Is agricultural intensification in The Netherlands running up to its limits?

J.F.F.P. Bos, A.L. Smit, J.J. Schroder

Research output: Contribution to journalArticleAcademicpeer-review

55 Citations (Scopus)


Environmental pressures posed through human activities are expected to further increase due to growing population numbers and increasing per capita consumption. It will be crucial that the sum of all pressures leaves the planet within sustainability thresholds. The huge challenge for agriculture is to double its food production without further deteriorating the environment, but there is little consensus on how to do this. At the global scale, ‘sustainable intensification’ is seen as an important strategy. At best, intensification improves the utilization of resources, but it also increases emissions per ha and may go hand in hand with specialisation, increases in the scale of farming and regional concentration. A typical example of a sector characterised by intensification, scale enlargement and regional concentration is the Dutch livestock sector. To consolidate and strengthen the Dutch position as second agricultural exporter in the world, this process is still continuing, linked with constant efforts to further improve economic and environmental efficiencies through farm size enlargement and adoption of additional technologies. However, the industrial and inherently resource-intensive character of this livestock production leaves numerous sustainability issues unaddressed, provoking new questions and controversy in Dutch society. Sound policies start with the acknowledgement of trade-offs between population size, food consumption patterns and land spared for nature. Therefore, a legitimate, but seldom asked question is which part of the total effort needed to feed the human population should be on more production and which part on limiting population growth, changing human diets and global redistribution of wealth.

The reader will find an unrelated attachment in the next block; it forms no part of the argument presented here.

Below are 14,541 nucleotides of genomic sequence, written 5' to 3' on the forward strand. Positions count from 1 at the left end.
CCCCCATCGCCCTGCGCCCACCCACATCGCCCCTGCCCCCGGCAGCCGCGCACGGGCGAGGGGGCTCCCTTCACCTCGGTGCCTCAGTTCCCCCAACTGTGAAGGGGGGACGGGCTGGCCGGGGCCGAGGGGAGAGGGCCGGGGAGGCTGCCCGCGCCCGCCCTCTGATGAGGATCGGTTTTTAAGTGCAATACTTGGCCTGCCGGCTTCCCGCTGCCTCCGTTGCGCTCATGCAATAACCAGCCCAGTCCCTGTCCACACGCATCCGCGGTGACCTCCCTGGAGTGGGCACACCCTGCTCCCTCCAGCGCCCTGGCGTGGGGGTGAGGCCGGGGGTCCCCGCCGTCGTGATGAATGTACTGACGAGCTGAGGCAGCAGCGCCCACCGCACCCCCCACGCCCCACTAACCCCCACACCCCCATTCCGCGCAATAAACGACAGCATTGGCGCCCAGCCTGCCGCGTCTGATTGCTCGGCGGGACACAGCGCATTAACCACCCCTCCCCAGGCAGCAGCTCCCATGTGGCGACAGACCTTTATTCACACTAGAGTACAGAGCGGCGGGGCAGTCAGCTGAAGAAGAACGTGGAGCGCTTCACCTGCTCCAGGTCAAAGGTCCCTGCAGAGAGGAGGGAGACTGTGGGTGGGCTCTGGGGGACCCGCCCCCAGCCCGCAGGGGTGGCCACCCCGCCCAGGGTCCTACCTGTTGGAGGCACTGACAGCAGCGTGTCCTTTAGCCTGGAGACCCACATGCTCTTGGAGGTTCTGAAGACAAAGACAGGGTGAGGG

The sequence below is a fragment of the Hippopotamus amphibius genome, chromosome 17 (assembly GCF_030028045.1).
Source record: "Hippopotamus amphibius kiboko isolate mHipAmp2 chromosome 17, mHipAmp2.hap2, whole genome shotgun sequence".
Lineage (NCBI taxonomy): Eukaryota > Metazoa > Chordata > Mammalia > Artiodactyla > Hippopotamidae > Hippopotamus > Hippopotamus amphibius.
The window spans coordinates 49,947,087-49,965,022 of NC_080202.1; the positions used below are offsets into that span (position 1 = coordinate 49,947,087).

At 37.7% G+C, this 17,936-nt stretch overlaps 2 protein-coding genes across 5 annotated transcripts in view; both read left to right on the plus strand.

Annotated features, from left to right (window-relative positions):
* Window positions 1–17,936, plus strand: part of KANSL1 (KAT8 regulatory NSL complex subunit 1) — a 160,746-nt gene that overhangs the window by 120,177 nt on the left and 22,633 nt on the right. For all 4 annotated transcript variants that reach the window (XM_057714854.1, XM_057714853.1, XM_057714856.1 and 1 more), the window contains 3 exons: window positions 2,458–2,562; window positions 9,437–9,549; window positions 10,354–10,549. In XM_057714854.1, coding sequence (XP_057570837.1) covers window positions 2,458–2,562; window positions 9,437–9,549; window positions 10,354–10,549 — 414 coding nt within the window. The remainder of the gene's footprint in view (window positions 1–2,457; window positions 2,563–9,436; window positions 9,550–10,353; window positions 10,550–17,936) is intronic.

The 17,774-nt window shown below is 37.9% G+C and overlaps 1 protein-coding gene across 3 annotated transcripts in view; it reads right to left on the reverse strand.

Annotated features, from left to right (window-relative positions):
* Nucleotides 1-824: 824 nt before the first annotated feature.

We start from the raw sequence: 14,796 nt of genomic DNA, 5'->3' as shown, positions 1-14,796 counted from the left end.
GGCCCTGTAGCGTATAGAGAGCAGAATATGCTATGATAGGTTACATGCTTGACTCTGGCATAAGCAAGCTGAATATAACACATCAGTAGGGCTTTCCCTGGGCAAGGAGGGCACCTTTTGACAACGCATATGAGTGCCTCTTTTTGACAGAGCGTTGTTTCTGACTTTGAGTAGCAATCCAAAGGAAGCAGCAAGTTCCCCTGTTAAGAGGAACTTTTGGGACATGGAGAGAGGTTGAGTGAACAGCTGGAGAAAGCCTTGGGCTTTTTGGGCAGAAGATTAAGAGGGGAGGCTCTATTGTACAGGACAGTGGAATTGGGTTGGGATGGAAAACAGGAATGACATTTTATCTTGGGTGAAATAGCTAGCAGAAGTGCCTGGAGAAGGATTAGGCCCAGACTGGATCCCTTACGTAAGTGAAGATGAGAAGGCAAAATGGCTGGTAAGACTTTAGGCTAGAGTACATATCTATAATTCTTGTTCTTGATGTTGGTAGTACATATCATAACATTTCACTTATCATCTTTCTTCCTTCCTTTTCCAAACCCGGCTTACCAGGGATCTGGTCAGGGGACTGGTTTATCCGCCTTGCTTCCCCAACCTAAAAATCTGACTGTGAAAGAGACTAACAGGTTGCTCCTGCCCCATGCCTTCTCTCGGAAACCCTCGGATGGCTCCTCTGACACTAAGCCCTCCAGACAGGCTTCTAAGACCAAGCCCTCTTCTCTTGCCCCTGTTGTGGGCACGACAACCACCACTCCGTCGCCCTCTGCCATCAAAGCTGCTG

Original languageEnglish
Pages (from-to)65-73
Number of pages9
JournalNJAS Wageningen Journal of Life Sciences
Publication statusPublished - 2013


  • farmland bird populations
  • food security
  • land-use
  • biodiversity conservation
  • dairy production
  • sustainability
  • nitrogen
  • europe
  • costs
  • consequences


Dive into the research topics of 'Is agricultural intensification in The Netherlands running up to its limits?'. Together they form a unique fingerprint.

Cite this